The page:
This week we meet with Lucy Colquhoun, former GB Internationalist Trail Runner and West Highland Way Race record holder (amongst others). Lucy now lives in the Tweed Valley with 2 rescue hounds and FINDRA team member Russ.
Hi Lucy, and to start, can you introduce yourself and tell us where you live and what you do?
I’m lucky enough to live in Peebles, right in the heart of the Tweed Valley and its hills. We moved here four years ago and I’m still exploring new routes and making new friends.
What I do has always been a tricky question. There’s the usual quick answer of the job (working for a start-up food brand) and the much longer one of what I hope to do one day – which I’ve been trying to figure out all my adult life. And then there’s what I actually do, which tends to be bake, eat, run, drink wine, repeat.
How long has the great outdoors been a part of your life?
I’d love to say all my life, and conjure up images of family mountaineering holidays or all paddling down the rapids in South America, but that’s not really true. My parents weren’t particularly outdoors-y, though we did have a little holiday cottage in a remote part of the Scottish Highlands so I have fond memories of mucking around in streams, building tree houses and going on long walks.
I do have a really strong affinity with nature and being outside though, and feel most at home in the outdoors. I get huge satisfaction from being surrounded by trees, hills, water, animals, skies etc. I love the freedom and non-judgemental nature of having space around me and the sense that everything is just quietly doing its thing and I’m lucky enough to be passing through.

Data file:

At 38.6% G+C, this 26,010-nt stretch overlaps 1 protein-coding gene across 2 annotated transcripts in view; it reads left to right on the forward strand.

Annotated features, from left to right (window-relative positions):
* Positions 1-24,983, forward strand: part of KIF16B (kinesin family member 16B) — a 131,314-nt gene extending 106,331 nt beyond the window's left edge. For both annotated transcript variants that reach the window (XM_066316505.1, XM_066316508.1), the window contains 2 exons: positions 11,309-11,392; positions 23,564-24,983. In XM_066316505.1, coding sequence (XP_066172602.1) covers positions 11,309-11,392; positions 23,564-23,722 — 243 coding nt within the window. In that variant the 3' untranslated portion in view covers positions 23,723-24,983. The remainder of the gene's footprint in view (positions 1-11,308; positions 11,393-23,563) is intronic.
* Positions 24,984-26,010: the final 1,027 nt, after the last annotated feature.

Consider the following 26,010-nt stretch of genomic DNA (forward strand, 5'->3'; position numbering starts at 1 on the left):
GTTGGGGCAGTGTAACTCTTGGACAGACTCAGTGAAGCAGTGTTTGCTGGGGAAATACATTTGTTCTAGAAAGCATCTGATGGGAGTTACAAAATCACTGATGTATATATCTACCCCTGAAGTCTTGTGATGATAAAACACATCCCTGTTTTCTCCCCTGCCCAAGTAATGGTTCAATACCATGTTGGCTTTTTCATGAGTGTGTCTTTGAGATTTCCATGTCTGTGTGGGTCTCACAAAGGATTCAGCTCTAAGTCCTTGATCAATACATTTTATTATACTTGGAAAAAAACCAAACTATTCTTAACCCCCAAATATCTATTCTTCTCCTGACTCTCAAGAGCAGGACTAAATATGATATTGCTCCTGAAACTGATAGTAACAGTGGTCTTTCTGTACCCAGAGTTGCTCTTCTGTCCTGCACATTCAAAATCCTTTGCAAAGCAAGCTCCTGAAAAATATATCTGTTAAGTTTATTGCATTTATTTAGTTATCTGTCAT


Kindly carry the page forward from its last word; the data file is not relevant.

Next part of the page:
What has been your favourite trip or adventure?
I can’t narrow it down to one – they’re all different – however, a memorable adventure was a lightweight running trip in the Alps, carrying only a toothbrush and change of underwear (we treated ourselves by staying in guest houses). I loved the sense of achievement and liberation of being self-propelled, and the reactions of the receptionists when they asked us what luggage we had to check in. I also love long days out in the hills getting weather beaten then warming up in the pub afterwards.
How do you make find a balance between being active and life’s other responsibilities i.e. work and family?
I feel a bit guilty answering this one, as I’m lucky to have a very flexible job and no family responsibilities so I pretty much always have time to be active. Sometimes it’s easier when you’re busy, as it forces you to be efficient and to squeeze in a run because that’s the only slot you have. Having a whole day stretching ahead can be a recipe for procrastination . . .
Is there anyone who inspired your love of the outdoors?
No. I know friends who have been inspired by their teacher, coach or whatever but I think I was responding to a subconscious need to be outside. When I lived in London the park near my flat was my only sanity, and that’s where I first started running.
Do you find that being outside has a positive impact on your wellbeing and mental health?
Trick question, right? Of course! It’s the ultimate wonder drug. A twenty minute run or a five minute dip, even in the rain and wind, resets you and invigorates you. Not only that, it gives you a sense of achievement and strength that a) you’ve made it out of the door in the first place and b) you’ve done some exercise. I really love the combination of self-belief and humility which the outdoors teaches you. It reminds me of my place in the world, makes me both invisible and accepted, and gives me a quiet sense of strength when I’ve pushed myself physically. It’s no surprise that the NHS is now prescribing outdoor exercise.